Learn the alchemy that human beings know
the moment you accept what troubles you’ve been given
Welcome the difficulty as a familiar comrade.Rumi
Many years ago, back when I was a working woman, I had a three day weekend ahead of me. You know what a precious thing that is. . . an extra day off, not to be squandered. Since I would be starting a new job soon, I knew that future time off would be limited, and so I planned a three day loop east of Mt. Rainier in an area now called the William O. Douglas Wilderness Area. In the seventies, long before wilderness designation awarded that area greater protection, we just called it Cougar Lakes, after one of the lakes along the trail. My loop included a section of the Pacific Crest Trail, north from the Bumping River to Dewey Lakes, now a popular and crowded destination for PCT hikers.
The forecast was not promising. It had been a rainy summer, not an uncommon occurrence in western Washington. Having grown up there, I knew not to cancel plans just because there was rain in the forecast. Were I to do so, I would never go anywhere. I was used to hiking in rain gear, finding sheltered campsites, wearing wet socks.
This trip, however, took rain and wet socks to a new level. Let me tell you about it.
I left the trailhead at Bumping Lake under gray skies, but the rain did not begin until I had set up my campsite that afternoon in a meadow near the river. I had watched the clouds carefully and wanted to get my tent set up before the rain fell, so I made camp early.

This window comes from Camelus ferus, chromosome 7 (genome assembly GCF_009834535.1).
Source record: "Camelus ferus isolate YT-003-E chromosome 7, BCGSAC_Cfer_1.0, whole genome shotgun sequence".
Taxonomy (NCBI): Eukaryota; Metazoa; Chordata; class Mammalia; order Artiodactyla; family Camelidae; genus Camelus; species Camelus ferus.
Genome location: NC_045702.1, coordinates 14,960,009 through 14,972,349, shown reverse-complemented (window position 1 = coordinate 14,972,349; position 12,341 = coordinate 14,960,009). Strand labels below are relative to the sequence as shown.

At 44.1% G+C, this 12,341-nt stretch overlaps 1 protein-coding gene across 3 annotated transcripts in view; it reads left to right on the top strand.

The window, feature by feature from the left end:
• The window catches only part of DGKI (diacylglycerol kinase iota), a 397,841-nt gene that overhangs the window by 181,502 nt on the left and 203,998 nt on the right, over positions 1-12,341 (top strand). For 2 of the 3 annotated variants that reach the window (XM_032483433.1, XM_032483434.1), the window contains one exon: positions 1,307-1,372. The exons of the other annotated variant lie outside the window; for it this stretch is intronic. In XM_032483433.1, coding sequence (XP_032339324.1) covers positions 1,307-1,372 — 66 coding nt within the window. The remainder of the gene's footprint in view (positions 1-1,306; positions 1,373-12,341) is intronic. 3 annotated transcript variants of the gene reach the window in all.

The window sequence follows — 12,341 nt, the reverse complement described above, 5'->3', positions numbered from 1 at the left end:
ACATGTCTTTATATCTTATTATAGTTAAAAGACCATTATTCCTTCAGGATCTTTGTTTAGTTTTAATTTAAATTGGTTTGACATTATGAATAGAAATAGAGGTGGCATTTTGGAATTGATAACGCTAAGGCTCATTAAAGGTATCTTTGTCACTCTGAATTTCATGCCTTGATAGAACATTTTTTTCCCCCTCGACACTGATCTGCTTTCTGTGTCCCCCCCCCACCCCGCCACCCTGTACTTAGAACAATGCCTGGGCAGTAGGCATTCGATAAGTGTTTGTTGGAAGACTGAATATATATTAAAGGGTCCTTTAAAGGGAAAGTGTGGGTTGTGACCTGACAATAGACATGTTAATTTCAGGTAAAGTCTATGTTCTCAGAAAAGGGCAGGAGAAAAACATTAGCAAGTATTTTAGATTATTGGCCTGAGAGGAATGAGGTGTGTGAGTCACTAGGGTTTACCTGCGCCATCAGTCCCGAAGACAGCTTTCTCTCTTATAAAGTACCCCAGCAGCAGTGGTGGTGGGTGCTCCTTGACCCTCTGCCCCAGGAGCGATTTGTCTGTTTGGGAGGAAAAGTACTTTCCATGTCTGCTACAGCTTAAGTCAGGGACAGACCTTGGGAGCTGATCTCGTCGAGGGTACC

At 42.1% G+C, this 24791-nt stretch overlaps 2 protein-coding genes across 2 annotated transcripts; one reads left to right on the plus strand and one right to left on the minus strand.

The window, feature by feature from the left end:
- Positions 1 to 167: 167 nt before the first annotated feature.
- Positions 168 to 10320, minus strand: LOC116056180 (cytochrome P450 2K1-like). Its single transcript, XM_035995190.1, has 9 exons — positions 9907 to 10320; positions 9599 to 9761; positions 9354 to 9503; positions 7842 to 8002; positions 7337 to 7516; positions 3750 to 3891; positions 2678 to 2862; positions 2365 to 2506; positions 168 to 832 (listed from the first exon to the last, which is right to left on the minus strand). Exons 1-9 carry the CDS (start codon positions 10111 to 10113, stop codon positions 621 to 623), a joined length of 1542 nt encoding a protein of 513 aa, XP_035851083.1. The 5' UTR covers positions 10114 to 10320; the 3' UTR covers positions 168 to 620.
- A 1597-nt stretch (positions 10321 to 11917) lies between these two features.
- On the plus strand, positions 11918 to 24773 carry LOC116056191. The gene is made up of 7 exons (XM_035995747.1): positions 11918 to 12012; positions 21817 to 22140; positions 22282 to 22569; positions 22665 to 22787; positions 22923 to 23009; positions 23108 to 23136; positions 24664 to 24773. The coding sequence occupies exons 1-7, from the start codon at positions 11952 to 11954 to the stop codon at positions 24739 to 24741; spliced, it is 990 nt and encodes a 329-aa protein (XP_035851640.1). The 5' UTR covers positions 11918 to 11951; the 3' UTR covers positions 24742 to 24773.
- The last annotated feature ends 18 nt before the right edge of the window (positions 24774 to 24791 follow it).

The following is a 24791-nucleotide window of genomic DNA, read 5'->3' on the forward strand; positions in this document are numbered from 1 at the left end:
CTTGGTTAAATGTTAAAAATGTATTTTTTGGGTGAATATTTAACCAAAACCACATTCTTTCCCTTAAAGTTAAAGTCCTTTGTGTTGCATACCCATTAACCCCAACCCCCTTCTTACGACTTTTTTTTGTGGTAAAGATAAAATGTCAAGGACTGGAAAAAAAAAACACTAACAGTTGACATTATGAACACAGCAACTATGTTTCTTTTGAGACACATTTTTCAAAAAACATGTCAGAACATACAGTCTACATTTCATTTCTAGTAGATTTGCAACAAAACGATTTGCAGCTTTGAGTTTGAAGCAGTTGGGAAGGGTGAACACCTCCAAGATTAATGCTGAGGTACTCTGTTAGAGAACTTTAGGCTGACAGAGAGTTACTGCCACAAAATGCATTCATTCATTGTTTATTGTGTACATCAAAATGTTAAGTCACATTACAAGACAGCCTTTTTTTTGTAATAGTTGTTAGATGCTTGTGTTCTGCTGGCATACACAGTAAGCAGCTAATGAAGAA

When the rain began, it started with a fury, not just the usual western Washington drizzle. I had a good, sturdy tent, heavy by today’s standards, weighing eight pounds, with at least sixteen lines to keep the rain fly taut and a large vestibule for wet boots and gear. It took me a long time to set it up each night, but a dependable tent was not a luxury in western Washington. Many years later, as I think about carrying eight pounds worth of shelter, it seems burdensome, but this trip took place long before the term ultra-lite existed.
I sat in my tent and read a book, grateful to be dry and warm. The downpour continued with a fury. I broke the rules that afternoon. I heated the water for dinner on my stove underneath the vestibule. I drained the water from the noodles in front of my tent. Then I ate my dinner of macaroni and cheese sitting under the warm enclosure. I kept my food bag in my tent with me that night instead of hanging it from a tree. It was as if I had put a sign out in front of my tent for the bears that read, “Come and get it!”
Despite my carelessness I awoke the next morning with all my limbs intact and my food bag undisturbed. The rain had stopped some time during the night, though the sky remained menacing. My gear had soaked up the rainfall. That heavy tent must have taken on a few extra pounds of rain water, and when I put my pack on my back the water dripped down the backs of my legs. I continued my journey west, joining the Crest Trail, and then north to Dewey Lakes. Sometime around mid-morning it started raining again. It was one of those trips when I had to ask myself, “Why do I do this?”
I made camp in the rain on a rise above the north shore of the lake. I was out of the mud but without much shelter other than my tent which, despite being rain soaked, still kept the rain out. I had given up on dry. Soggy was an acceptable alternative.